Arthurian Names: Merlin/Myrddin

We couldn’t cover names from Arthuriana without covering the name of arguably the most important character, bar Arthur himself: Merlin. This character owes his existence to Geoffrey of Monmouth, who named him Merlinus Ambrosius (Welsh: Myrddin Emrys). We’ll devote two posts to his name, considering both the Latin and Welsh forms of the first name in this post and then Latin and Welsh forms of the second name in the next post.

The root of Merlin’s given name lies in the city of Carmarthen, which was originally a 2nd C Roman fort named Maridunum or Moridunum ‘fort by the sea’. Later forms of the name were influenced by Old Welsh *Morddin, which developed into merddin and myrddin, and then Welsh caer ‘fort, fortified settlement’ was added. In the 12th C (Geoffrey was writing around 1136), the city’s name was recorded variously as Caermerthin, Cairmerdin, and Kaermerdyn. Geoffrey took these names, and interpreted the second element as a personal name, Merdin or Myrddin. [1] On this point, Hutson delightfully comments:

The fact that Geoffrey connects Merlin with Caermarthen is evidence that Geoffrey is probably eponymizing again [2].

He goes on to explain that

The shift from Merdinus to Merlinus has been explained by Lot as an attempt to avoid an unpleasant association with the French merde, and this seems a good reason [2].

There is little to no evidence that Myrddin was ever used as a personal name as a result of Arthurian influence, before modern times. Merlin, on the other hand, was sporadically used in England in the 13th and 14th C, with examples such as Ralph filius Merlin 1202, Jon Merlini c1210, Henry Merling 1327, and John Merlyn 1347 [3]. By the 14th C, the name had also made it to the Netherlands, in the spelling Merliin [4]. The name can also be found in Germany, but there it is not entirely clear that the Arthurian character is the root. When used by women, Merlin can be a diminutive of Margaret (see this post for a discussion of the suffix.), and it can also be a derivative of Middle High German merle ‘thrush’.

Next post, we’ll pick up Ambrosius/Emrys.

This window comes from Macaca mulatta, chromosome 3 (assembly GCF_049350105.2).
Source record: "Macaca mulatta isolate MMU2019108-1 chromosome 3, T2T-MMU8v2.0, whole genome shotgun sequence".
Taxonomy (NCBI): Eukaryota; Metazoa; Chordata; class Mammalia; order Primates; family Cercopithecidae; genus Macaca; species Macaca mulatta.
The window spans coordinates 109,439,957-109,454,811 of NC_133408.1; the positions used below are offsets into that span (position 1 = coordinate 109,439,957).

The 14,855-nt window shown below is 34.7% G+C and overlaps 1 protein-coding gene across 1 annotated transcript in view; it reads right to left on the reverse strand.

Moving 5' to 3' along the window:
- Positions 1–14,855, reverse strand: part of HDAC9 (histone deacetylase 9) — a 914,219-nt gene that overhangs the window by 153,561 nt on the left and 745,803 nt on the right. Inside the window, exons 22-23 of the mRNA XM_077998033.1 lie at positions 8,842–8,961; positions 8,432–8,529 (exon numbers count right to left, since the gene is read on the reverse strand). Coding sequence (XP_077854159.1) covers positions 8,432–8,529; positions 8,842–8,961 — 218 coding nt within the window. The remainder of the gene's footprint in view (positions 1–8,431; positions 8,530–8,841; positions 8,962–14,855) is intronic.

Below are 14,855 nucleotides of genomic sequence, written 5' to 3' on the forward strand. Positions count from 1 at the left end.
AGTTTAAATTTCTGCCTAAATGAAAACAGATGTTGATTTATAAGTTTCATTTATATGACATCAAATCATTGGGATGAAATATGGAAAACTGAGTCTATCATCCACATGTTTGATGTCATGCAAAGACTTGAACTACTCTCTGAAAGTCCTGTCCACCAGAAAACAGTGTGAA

References

[1] Hywel Wyn Owen & Richard Morgan, Dictionary of the Place-Names of Wales, (Gomer, 2007): s.n. Carmarthen.

[2] Hutson, Arthur E., British Personal Names in the Historia Regum Britanniae (Berkeley: University of California Press, 1940), p. 59.

[3] Reaney & Wilson s.n. Merlin.

[4] De rekeningen van de grafelijkheid van Holland uit de Beierse periode, Serie I: De rekeningen van de tresorier en de dijkgraaf van de Grote Waard, Deel: 1393-1396. (Den Haag: Instituut voor Nederlandse Geschiedenis, 1997).

[5] Bahlow, Hans, Dictionary of German Names, tr. Edda Gentry (German-American Cultural Society, 1994 ISBN: 0924119357), s.n. Merl(e).

Advertisements

3 Comments

Filed under monthly topic

3 responses to “Arthurian Names: Merlin/Myrddin

  1. I’m not entirely certain it’s necessary to invoke French “merde” as a reason for the consonant shift. There are other examples of Welsh voiced dental fricatives being transformed during Latinization. The one that comes immediately to mind is Gruffudd being Latinized as Griffinus. I have no direct evidence for this being a purely phonological change rather than being driven by semantic avoidance. But the existence of other similar changes at least suggests the possibility.

  2. Pingback: Arthurian names: Ambrose/Emrys | Dictionary of Medieval Names from European Sources

Leave a Reply

Fill in your details below or click an icon to log in:

WordPress.com Logo

You are commenting using your WordPress.com account. Log Out / Change )

Twitter picture

You are commenting using your Twitter account. Log Out / Change )

Facebook photo

You are commenting using your Facebook account. Log Out / Change )

Google+ photo

You are commenting using your Google+ account. Log Out / Change )

Connecting to %s